Of course, bringing in a proper system of Universal Basic Income to replace much of the confusing mix of welfare benefits, state pensions and assorted grants would improve matters much better, but this is clearly a long way off.

  • Peter Martin 21st Nov '23 - 10:41am

    There’s nothing wrong with GDP as a concept per se. It and its limitations do need to be understood in its correct context. It is essentially a total of all the financial transactions both real and deemed in the economy.

    One surprise might be the imputed rent that homeowners are deemed pay themselves on their own property. I’m not sure how far this concept is applied. If we own a car, for example, does that mean we have an imputed rental income on it?

  • David Warren 21st Nov '23 - 11:15am

    @Michael B G Partnership at work would boost productivity therefore helping the economy.

  • Christopher Haigh 21st Nov '23 - 12:00pm

    Peter Martin, chasing the illusion of economic growth the measurement of GDP is just a completely out of date concept in the modern era of climate change, population migration and catastrophic warring.

  • @Peter – I agree however, as you clearly describe, GDP = “ total of all the financial transactions” which is totally different to economic growth (which is also different to economic development as noted by Christopher).

    In the 90’s with the increasing use of computers to speed up financial transactions, as expected by some, we saw an increase in GDP, because financial transactions speeded up and so monies could more quickly flow around the economy. In business this would be labelled a margin improvement. Brown spotted this and put a transaction tax on financial transactions, ensuring the government benefited from this efficiency gain.

    So by focusing on GDP we’ve become obsessed with illusory growth rather than real growth; it is notable that no economist has raised their hand to say the use of GDP = economic growth is incorrect…

  • Peter Davies 21st Nov '23 - 12:30pm

    So what should we be measuring the growth of? National wealth?

  • @Roland: I think you’ll find economists are perfectly well aware of the limitations of GDP, and unless you’re trained economist yourself, I’d hesitate to start lecturing them about their expertise. GDP is in fact a good measure of economic activity, which usually correlates well with material standard of living – the problem is that it doesn’t measure the extent to which that economic activity enhances people’s lives or what quality of life people have. That is more subjective and harder to measure – although arguably it would be good to put more effort into attempting to measure that.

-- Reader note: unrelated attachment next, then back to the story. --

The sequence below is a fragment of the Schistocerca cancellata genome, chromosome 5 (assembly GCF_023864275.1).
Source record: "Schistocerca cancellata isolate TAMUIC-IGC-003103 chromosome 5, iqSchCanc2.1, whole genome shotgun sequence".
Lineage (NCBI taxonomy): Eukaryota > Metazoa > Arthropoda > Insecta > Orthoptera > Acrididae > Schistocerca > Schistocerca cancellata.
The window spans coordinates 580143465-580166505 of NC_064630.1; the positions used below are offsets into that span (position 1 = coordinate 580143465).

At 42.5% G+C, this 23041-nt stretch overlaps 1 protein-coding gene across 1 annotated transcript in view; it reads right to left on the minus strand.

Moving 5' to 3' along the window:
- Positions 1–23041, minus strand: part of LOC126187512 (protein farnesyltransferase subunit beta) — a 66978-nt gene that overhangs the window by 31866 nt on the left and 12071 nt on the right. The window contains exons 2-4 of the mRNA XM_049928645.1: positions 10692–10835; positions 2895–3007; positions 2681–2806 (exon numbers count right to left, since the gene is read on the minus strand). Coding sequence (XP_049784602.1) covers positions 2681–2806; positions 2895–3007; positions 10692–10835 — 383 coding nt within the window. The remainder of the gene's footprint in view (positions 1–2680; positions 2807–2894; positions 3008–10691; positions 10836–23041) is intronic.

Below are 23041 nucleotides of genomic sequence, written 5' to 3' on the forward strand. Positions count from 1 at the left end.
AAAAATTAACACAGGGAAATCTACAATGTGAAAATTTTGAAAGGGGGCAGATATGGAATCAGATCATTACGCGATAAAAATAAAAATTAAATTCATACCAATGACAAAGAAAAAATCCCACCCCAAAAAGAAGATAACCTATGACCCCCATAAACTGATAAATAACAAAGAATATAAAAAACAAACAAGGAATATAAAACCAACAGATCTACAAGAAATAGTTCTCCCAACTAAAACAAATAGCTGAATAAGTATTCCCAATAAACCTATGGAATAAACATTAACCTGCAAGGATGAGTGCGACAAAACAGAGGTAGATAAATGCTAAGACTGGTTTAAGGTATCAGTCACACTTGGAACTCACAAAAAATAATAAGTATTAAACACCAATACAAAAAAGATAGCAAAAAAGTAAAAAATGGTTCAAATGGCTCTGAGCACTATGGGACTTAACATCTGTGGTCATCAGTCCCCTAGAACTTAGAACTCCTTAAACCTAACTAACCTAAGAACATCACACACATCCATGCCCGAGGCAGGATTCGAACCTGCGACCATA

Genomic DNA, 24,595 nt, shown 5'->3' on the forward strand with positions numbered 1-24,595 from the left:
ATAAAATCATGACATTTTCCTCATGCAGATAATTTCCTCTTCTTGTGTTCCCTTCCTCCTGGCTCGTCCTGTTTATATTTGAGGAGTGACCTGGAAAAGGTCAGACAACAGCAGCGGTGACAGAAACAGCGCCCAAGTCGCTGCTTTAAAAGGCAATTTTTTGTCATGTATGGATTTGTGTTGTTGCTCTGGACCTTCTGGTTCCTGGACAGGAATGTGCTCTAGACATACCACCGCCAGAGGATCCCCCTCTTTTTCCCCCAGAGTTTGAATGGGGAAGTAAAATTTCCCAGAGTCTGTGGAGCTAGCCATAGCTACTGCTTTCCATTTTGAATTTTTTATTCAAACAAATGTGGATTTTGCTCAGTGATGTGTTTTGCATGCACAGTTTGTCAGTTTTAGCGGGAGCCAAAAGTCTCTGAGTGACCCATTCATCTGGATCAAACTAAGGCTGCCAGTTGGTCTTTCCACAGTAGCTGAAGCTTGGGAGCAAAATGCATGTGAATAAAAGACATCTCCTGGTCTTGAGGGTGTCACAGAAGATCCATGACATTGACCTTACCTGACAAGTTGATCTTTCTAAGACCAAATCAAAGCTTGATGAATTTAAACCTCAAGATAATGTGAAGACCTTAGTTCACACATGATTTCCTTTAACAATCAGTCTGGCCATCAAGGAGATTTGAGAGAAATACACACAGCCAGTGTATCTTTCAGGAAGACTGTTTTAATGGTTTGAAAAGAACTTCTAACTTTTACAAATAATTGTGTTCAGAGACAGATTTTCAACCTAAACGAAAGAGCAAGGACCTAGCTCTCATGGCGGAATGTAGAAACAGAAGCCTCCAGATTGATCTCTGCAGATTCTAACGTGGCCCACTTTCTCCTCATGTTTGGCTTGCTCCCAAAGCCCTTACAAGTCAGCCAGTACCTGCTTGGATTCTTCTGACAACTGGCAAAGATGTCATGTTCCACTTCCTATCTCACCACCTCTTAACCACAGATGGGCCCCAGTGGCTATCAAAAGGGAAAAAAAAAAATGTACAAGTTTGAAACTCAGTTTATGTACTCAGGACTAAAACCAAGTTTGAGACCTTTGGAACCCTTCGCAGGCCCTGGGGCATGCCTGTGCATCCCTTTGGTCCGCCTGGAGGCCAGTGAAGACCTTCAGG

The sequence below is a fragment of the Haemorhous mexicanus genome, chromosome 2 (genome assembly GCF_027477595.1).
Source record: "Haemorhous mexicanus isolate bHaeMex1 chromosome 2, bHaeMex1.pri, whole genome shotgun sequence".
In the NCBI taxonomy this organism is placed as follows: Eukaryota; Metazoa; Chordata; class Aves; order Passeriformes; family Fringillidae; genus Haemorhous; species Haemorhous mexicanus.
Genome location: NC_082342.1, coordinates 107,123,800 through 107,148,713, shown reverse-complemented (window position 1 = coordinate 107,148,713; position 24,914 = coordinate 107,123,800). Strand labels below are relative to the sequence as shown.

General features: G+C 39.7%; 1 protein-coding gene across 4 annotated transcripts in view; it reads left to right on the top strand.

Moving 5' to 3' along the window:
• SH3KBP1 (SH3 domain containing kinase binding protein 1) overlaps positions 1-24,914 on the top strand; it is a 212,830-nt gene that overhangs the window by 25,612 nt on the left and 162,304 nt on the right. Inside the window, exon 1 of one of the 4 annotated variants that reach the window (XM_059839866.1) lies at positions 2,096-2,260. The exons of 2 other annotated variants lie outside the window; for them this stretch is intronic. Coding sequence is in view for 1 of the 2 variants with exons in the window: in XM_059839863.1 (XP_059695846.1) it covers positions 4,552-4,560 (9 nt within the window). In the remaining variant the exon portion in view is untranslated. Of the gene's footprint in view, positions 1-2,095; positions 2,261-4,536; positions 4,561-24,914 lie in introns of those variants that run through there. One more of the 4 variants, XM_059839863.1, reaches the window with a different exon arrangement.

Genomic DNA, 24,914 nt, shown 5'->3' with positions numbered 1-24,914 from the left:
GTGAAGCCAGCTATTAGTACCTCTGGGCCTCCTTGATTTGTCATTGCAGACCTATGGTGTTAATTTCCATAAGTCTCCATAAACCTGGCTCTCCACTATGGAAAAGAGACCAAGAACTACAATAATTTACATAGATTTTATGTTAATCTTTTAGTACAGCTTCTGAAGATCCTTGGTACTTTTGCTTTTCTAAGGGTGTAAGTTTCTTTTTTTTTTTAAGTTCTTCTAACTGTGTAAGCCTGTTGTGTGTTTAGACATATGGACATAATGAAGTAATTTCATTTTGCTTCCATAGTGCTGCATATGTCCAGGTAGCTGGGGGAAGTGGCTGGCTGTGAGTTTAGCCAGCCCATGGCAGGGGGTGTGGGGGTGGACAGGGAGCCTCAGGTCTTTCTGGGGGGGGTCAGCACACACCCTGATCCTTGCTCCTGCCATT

• @Michael Some interesting ideas, but I’m somewhat baffled by your assertion that “This article is about addressing the economic situation and not about other matters which could be covered, such as reducing inequality“, since a lot of what you’re proposing is primarily redistributive and so hard to interpret as anything other than an attempt to reduce inequality.

    Our economic situation is that the UK sadly does not have the infrastructure and is not producing the wealth necessary to give people the standard of living and lifestyle that we would like people to have, and I’d expect something focused on our economic situation to primarily contain proposals to address that. I’d also point out that increasing corporation tax will hit many small businesses and is likely to add to inflation: You can’t just treat businesses like a free cash cow and not expect that to impact the economy! And I agree with @Mary Fulton that we should not be trying to make motoring cheaper when we so badly need to encourage people to drive less and walk/cycle/use public transport more.

  • Katharine Pindar 21st Nov '23 - 5:03pm

    @Simon R. You write that ‘the UK is not producing the wealth necessary to give people the standard of living and lifestyle that we would like people to have.’ I suggest that there is wealth enough being generated, but it tends to flow into the coffers of individuals and companies already well off instead of being more fairly shared. For example, to give large bonuses to Chief Executives of water companies such as United Utilities which have been allowing massive amounts of sewage to flow into our rivers.
    @ Rik Winfield. I agree with your comment, Rik, except for the last paragraph. Universal Basic Income is unfortunately too often confused with the policy of Guaranteed Basic Income, which our party decided to support at the York Spring Conference, and which is absolutely possible, being based on increases in Universal Credit. As Michael BG explained in an article printed here on October 6, entitled ‘Ending deep poverty by April 2029’, its objectives could be achieved within this decade, and we will try and persuade the next government to bring it in.

  • The Joseph Rowntree Foundation have produced a good pre-budget report focused on the cost of living crisis and highlighting the impact of inflation in eroding the purchasing power of wages and benefits Autumn statement 2023: Addressing an evolving crisis.

  • Rif Winfield,

    Inflation was 6.7% in September not 8.7%. Indeed, increasing the allowance and threshold are better than reducing the rate, because everyone earning about the new level receives the same. As I have pointed out an increase of 6.36% to the personal allowance would cost £5.2 billion. Increasing the National Insurance threshold to the same level would cost about £4.5 billion. Would you do this in addition to my expenditure suggestions? If so it would cost another £8.2 billion. It would stimulate demand across the whole of the UK while my targeted support stimulates demand in the seven regions with the highest levels of unemployment. Of course it could be funded by restoring an investment income surcharge at the rate of 7.5% which according to Richard Murphy would raise about £9 billion.